Why was Darwin so upset? It wasn’t seasickness, although his early days on the Beagle were beset by that complaint. No, he was dismayed to discover after the fact that he wasn’t such a professional naturalist, after all. Do pick up this engaging history to learn more!

This quotation comes from an uncorrected advance proof and is subject to change.

My Life on the Road by Gloria Steinem

Gloria Steinem’s straight-talking memoir is rich with personal anecdote, political history and a fervent love for living on the go.


Gloria Steinem, founder of New York and Ms. magazines and many women’s organizations and a noted leader of the women’s movement, shares her stories from along the way in My Life on the Road. This simply stated memoir recounts Steinem’s childhood, her organizing and activism from her youth into the present, with commentary on the social and political events of those decades. But it is also explicitly a story of life lived on the move. As she sees it in hindsight, Steinem inherited a love for constant motion from her father, who lived for most of her life out of his car, with little Gloria keeping him company for her first 10 years. As a young woman not ready to settle down to marriage and motherhood, and then as an organizer, she kept moving. One chapter is dedicated to her choice to travel communally rather than use an automobile of her own, because it offers increased opportunities for contact.

In stating her goals for this book, Steinem cites storytelling as a central drive. Much is told in short vignettes, stories from those she’s met in her travels or lessons learned on her way. There are more than a few instances of Steinem making assumptions about people (Harley riders, cab drivers), only to have them proven wrong–emphasizing the idea that every person is more than he or she appears.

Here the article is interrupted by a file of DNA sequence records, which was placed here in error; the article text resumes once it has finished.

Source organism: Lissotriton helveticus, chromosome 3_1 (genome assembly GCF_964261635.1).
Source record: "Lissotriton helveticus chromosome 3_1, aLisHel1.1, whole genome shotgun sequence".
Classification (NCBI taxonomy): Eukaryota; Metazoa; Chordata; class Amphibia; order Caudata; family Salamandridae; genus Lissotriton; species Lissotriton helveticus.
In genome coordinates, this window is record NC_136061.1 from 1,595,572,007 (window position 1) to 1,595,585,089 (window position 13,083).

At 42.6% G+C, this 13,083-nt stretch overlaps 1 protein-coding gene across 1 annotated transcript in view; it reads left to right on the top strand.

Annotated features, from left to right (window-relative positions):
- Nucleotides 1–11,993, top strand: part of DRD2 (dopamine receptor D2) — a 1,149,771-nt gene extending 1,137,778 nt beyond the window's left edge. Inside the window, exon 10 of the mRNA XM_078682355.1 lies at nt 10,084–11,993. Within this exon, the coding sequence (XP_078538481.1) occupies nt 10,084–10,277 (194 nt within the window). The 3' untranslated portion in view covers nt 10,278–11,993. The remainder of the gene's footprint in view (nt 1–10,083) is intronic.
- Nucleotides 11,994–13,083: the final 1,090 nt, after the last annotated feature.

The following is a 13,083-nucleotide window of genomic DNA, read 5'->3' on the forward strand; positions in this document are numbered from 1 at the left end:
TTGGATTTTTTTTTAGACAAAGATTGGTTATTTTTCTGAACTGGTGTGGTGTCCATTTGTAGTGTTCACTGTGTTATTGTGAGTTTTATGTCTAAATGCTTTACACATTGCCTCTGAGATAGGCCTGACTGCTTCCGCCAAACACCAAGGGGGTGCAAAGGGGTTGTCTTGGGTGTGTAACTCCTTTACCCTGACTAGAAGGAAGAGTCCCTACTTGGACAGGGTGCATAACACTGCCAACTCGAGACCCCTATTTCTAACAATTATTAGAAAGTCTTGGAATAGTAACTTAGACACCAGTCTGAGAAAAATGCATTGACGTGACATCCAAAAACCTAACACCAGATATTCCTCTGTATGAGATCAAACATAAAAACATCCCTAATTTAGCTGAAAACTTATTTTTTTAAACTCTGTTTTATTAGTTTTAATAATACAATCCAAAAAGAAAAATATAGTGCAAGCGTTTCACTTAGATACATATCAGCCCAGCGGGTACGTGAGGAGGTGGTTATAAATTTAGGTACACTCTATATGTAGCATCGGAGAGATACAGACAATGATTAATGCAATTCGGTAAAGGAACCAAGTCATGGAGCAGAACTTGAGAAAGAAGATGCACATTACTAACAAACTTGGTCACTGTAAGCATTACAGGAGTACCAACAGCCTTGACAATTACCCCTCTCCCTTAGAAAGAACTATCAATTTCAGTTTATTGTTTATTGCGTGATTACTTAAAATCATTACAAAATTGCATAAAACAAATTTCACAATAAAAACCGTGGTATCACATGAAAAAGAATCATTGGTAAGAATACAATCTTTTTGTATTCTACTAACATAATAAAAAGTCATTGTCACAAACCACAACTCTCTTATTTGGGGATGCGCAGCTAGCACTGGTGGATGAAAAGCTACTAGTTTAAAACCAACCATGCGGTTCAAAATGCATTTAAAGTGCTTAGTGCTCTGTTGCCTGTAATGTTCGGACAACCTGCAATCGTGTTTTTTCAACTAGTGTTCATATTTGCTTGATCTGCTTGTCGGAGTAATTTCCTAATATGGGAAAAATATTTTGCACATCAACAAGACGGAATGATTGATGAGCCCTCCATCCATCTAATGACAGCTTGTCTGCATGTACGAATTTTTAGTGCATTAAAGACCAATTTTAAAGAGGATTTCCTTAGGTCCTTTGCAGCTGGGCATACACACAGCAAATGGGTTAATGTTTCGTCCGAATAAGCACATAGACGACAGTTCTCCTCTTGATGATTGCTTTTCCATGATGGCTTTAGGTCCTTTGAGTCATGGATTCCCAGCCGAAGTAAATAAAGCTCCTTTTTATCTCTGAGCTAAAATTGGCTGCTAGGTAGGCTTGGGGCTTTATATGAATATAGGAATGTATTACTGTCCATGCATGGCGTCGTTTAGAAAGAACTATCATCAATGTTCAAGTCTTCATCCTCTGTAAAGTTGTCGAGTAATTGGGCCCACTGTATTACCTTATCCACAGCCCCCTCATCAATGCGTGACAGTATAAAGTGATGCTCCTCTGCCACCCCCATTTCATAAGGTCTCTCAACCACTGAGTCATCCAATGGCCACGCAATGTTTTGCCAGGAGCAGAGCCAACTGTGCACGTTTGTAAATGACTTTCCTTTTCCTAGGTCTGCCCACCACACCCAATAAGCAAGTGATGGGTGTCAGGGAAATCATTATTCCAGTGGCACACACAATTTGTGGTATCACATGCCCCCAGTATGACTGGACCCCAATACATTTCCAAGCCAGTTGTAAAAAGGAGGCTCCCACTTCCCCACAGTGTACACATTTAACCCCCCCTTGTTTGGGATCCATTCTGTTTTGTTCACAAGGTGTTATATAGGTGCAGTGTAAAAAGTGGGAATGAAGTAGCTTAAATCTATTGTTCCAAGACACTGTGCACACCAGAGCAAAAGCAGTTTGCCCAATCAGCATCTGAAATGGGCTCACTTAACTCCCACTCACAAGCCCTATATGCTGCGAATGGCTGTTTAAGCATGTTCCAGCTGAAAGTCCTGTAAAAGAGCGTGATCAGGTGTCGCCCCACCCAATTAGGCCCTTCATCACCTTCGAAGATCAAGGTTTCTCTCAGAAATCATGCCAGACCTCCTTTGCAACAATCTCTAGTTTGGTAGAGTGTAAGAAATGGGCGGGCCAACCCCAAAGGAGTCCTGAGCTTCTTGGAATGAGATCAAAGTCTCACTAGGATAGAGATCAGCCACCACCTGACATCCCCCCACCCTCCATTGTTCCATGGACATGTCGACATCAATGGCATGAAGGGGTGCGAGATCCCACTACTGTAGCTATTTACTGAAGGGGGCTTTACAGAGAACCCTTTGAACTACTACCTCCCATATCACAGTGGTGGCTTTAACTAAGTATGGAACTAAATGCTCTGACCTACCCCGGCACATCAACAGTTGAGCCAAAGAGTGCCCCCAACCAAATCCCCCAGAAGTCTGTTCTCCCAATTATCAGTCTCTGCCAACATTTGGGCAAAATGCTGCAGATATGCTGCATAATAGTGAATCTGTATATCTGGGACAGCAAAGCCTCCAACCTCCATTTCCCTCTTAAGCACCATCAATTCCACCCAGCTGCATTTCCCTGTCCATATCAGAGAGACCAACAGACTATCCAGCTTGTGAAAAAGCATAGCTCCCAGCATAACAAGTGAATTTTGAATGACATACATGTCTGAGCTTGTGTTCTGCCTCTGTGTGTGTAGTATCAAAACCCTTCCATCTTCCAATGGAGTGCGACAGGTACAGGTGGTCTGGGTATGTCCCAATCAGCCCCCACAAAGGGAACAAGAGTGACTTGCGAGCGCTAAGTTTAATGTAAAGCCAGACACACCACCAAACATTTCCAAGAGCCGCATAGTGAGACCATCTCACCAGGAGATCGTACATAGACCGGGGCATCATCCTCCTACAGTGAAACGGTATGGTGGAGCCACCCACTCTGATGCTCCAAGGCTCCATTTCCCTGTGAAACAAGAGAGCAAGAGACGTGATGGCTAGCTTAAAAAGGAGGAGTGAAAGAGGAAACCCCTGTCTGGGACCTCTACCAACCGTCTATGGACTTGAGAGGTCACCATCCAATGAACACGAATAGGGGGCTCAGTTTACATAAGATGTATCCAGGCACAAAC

Steinem hopes to encourage her readers to hit the road, too. She is clearly deeply passionate about the advantages of travel: for perspective, for personal development and for plain enjoyment. She recommends that politicians travel the country and the world: “I called big-city contributors from on-the-road places, so I could say, ‘You don’t know what it’s like out here.'”

My Life on the Road is not a history of the women’s movement, although of course it contains many references to that history, as well as to the U.S. political climate and events of the second half of the 20th century. Instead, Steinem’s memoir is a glimpse into one remarkable woman’s life and philosophies of the road. It includes profiles of Steinem’s immediate family and friends like Bella Abzug, Wilma Mankiller and Florynce Kennedy, and briefly addresses the conflict between Steinem and Betty Friedan. Steinem’s writing style is personal, warm, approachable and straightforward. Her fans will be satisfied by this personal view, one that combines a love for people and places and stories and change with a love for movements–in both senses.

This review originally ran in the October 15, 2015 issue of Shelf Awareness for the Book Trade. To subscribe, click here.

Rating: 7 stories.